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The Latvian diaspora consists of Latvian nationals who lived outside of Latvia during the Soviet occupation. As more than 200,000 Latvian citizens died during World War II and the Nazi occupation, thousands of Latvians fled the country to become the diaspora. When these Latvian displaced persons came to the United States and other western countries, they saw in the subsequent Soviet occupation of their homeland, an effort to eradicate Latvian culture. But resources are now available, in Latvia and abroad, to provide a substantial overview of the culture of this period.
As far as the visual arts, in Latvia there are three main institutions responsible for maintaining information on artists of the Diaspora: the Latvian National Museum of Art, the Latvian Center for Contemporary Art and the Latvian Artist’s Union. Together, they have begun to complete the history of European art.
Latvian art historian Janis Siliņš, in 1990, described the movement to which Mark Rothko, Jānis Kalmīte, Lucia Peka, Mārtiņš Krūmiņš and other Latvian-Americans belong as "those artists who amidst the changing trends of contemporary art, after thirty years in exile and emigration, as still basically close to and developing the traditions of their homeland art - of the 'Latvian or Riga School'"
Artists of the Latvian diaspora include:
- Maurice Sterne (1878–1957) painter
- Hugo Kārlis Grotuss (1884–1951) painter
- Isac Friedlander (1890–1968) printmaker
- Jazeps Grosvalds (1891–1920) painter
- Aleksandra Belcova (1892–1981) painter
- Mārtiņš Krūmiņš (1900 to 1992) painter
- Mark Rothko (1903–1970) Painter
- Philippe Halsman (1906–1979) photographer
- Jānis Kalmīte (1907–1996) painter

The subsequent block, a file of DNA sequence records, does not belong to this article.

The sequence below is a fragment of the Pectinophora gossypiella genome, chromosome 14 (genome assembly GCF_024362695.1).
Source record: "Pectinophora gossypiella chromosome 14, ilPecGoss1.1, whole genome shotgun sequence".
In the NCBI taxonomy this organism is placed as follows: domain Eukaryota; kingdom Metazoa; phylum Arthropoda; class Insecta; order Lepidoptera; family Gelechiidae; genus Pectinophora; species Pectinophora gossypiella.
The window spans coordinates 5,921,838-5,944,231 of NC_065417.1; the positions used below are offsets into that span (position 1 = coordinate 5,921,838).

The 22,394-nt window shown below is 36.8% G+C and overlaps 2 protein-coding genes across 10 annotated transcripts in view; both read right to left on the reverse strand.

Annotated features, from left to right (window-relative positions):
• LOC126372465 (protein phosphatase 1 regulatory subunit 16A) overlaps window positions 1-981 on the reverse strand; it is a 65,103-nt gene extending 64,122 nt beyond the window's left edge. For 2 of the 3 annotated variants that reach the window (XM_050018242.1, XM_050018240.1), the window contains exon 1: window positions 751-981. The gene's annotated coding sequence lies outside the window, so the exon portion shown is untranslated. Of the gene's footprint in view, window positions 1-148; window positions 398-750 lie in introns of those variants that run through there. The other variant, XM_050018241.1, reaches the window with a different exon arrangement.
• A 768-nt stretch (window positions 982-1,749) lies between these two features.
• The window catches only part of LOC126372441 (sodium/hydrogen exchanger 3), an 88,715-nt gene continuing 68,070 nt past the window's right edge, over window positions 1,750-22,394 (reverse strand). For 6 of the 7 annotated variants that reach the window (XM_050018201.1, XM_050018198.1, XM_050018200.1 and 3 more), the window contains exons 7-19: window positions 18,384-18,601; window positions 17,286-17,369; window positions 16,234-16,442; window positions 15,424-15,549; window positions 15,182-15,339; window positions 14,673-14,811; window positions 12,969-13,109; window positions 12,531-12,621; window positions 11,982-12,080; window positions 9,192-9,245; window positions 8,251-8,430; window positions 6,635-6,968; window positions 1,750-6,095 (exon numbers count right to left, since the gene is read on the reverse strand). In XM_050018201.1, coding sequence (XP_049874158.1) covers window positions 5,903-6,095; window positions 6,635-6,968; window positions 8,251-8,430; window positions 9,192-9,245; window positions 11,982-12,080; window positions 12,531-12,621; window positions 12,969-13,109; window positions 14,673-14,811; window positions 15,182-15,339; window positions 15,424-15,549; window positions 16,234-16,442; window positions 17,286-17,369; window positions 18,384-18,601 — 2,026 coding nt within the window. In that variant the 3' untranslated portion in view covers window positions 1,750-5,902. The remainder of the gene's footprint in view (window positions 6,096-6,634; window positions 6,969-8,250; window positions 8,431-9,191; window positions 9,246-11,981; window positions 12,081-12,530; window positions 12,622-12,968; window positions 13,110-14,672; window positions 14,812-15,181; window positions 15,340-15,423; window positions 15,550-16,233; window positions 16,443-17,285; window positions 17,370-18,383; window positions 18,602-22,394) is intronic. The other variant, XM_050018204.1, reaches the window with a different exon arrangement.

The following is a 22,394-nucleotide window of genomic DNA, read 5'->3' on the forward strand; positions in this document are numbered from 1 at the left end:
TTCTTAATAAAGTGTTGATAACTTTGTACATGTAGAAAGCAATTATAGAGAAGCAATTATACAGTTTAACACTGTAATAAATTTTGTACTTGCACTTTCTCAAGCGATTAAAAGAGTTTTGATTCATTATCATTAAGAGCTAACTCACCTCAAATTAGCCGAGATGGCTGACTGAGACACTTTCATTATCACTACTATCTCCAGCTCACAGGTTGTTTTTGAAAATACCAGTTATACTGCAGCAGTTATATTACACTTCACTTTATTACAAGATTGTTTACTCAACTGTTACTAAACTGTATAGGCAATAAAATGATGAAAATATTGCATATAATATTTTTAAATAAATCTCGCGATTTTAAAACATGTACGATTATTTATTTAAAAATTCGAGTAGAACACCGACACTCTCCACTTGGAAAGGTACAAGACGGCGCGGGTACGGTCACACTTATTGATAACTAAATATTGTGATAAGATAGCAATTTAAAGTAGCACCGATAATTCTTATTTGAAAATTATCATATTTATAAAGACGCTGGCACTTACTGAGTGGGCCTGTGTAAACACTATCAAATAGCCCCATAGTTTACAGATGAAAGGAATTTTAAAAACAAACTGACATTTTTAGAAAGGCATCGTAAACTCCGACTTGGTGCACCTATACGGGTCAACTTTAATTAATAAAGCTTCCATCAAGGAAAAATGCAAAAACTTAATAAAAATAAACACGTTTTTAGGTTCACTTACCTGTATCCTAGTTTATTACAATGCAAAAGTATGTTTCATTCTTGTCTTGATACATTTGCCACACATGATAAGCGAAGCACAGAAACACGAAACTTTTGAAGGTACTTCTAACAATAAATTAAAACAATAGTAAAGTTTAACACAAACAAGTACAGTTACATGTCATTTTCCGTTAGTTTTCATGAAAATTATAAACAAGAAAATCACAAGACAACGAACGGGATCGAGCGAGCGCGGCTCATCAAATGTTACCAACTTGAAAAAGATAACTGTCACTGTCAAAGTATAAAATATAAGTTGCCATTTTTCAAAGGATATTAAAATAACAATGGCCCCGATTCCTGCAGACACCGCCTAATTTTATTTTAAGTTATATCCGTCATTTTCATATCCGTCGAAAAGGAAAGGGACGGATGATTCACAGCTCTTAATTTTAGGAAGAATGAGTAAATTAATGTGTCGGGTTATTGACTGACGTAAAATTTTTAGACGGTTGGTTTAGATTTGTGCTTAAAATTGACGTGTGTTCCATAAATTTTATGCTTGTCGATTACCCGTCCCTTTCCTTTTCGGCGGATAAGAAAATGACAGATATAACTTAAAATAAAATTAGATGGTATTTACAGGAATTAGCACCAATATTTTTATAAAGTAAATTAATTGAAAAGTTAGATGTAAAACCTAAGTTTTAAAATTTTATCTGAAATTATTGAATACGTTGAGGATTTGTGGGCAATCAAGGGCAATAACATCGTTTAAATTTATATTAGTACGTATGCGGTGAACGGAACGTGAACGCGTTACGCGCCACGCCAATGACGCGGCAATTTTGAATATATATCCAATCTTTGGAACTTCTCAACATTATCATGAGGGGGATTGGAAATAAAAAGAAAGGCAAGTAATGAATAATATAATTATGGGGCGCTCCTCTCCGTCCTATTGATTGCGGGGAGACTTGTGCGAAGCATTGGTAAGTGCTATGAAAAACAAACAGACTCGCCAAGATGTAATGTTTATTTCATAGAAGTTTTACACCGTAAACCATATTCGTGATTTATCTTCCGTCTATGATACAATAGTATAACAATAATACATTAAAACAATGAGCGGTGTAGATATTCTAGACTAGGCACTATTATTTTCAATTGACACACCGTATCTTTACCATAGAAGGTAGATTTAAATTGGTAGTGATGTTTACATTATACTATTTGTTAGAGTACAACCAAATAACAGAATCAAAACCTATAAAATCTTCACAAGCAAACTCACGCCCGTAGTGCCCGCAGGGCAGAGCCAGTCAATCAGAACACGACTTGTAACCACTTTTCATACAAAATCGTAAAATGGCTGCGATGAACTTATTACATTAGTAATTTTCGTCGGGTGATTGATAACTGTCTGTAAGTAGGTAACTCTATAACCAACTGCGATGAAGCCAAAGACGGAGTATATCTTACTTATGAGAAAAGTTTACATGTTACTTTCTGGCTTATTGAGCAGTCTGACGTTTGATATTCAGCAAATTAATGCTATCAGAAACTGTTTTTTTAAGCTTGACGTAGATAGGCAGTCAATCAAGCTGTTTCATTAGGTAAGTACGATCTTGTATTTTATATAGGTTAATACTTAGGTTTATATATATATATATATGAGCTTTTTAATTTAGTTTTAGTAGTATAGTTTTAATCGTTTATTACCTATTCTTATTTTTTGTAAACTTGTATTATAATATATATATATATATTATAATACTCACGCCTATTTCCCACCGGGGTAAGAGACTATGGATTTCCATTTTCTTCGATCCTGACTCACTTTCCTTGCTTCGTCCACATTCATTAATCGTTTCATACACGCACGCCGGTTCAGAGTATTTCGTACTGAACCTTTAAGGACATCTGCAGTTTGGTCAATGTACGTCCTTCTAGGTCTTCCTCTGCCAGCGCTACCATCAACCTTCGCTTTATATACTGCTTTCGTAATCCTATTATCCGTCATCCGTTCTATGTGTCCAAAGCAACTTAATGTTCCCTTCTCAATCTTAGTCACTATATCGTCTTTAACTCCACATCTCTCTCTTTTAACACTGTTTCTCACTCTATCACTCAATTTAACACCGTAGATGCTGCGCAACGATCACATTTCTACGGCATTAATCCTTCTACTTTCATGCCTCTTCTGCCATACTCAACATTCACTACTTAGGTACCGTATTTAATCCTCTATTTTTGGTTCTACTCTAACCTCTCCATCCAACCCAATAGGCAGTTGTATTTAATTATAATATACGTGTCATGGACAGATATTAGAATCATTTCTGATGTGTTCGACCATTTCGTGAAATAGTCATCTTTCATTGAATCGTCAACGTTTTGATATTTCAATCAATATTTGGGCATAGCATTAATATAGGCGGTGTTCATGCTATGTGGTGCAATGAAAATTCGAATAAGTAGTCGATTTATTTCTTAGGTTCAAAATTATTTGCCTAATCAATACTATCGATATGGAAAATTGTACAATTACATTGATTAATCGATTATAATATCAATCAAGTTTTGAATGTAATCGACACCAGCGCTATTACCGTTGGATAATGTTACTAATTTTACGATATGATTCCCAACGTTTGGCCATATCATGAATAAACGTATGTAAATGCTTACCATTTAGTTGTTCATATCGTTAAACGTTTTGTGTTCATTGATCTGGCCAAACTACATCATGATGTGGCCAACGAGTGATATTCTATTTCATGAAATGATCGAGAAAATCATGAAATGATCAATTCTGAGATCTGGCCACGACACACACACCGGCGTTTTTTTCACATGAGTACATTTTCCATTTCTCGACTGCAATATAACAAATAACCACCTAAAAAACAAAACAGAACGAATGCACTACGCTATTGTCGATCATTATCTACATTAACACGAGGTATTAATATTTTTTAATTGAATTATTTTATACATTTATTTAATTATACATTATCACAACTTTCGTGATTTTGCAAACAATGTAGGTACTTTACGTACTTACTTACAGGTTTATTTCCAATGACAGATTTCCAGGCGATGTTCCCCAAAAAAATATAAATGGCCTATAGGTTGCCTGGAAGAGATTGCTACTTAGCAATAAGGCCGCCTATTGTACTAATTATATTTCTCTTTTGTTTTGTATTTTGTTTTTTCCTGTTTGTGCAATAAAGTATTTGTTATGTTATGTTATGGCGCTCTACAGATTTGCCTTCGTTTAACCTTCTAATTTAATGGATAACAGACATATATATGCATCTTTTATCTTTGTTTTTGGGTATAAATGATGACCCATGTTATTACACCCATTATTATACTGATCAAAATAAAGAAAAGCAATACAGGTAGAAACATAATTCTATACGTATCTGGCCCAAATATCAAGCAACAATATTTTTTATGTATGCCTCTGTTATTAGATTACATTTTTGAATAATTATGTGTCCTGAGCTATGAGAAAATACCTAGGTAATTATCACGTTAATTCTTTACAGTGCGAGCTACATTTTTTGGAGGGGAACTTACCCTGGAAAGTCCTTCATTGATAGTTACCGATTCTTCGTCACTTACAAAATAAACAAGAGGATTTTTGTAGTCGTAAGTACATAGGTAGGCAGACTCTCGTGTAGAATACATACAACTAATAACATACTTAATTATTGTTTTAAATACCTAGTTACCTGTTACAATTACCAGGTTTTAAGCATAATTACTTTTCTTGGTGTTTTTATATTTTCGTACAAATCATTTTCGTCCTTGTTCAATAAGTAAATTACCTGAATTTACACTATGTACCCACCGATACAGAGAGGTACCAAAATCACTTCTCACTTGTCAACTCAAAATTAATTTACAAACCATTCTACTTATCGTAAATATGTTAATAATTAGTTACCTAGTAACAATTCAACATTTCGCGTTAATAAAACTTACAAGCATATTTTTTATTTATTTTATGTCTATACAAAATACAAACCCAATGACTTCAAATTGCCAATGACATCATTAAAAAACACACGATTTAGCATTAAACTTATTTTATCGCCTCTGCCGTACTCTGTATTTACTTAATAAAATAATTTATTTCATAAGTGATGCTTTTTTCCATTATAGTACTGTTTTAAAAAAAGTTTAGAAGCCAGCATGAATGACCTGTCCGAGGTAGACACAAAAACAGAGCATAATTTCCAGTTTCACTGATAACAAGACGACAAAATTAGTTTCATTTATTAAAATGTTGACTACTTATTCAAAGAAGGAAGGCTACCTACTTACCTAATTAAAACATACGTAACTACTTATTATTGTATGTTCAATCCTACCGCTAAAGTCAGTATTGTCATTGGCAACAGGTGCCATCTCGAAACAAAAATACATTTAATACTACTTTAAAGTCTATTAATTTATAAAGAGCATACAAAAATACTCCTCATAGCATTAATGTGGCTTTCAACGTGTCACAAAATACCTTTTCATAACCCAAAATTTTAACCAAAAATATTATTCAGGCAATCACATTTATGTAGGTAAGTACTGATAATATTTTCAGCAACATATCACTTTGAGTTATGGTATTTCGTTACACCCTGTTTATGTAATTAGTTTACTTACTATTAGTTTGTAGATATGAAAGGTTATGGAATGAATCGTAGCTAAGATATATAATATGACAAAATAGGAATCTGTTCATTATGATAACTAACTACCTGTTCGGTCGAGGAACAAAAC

- Wally Brants (1909–1998) painter
- Lucia Peka (1912–1991) painter
- Vija Celmins (born 1939) painter
In 2004, in the State of Illinois, the Global Society for Latvian Art. was created to track the Latvian Diaspora. It is a nonprofit organization - a United States 501(c)(3) corporation- whose stated mission is:
“To promote, preserve, and exhibit works of art created by artists who were exiled from Latvia as a result of the Second World War as well as other artists of Latvian descent; to promote and encourage global communication among persons interested in Latvian art and culture; to establish and operate a museum of Latvian diaspora art dedicated to collecting, studying, exhibiting and preserving such art; and to work with all existing Latvian-American organizations and other organizations in trust and harmony and to develop close ties between Latvian-Americans and others whose goals are to support and promote Latvian art and other Latvian cultural art forms.”
Vision: To establish a world center/museum for Latvian art in Latvia, the central focus of which will be to collect art representing Latvian artists from the United States, Canada, Australia, Sweden, South America, Europe, and wherever else Latvian artists have lived and worked outside of Latvia. The collection will be created through donations from artists, their families, organizations and private collectors, subject to guidelines developed by the Global Society for Latvian Art (see Donate Artwork). The center will present exhibits from its permanent collection, invitational shows, and the work of local Latvian artists, in order to explore various curatorial themes and to contribute to the artistic education of the public. The center will be a resource for scholarly research about Latvian artists, featuring an electronic database as well as physical documents and other materials pertaining to the collection and to the historical period it represents.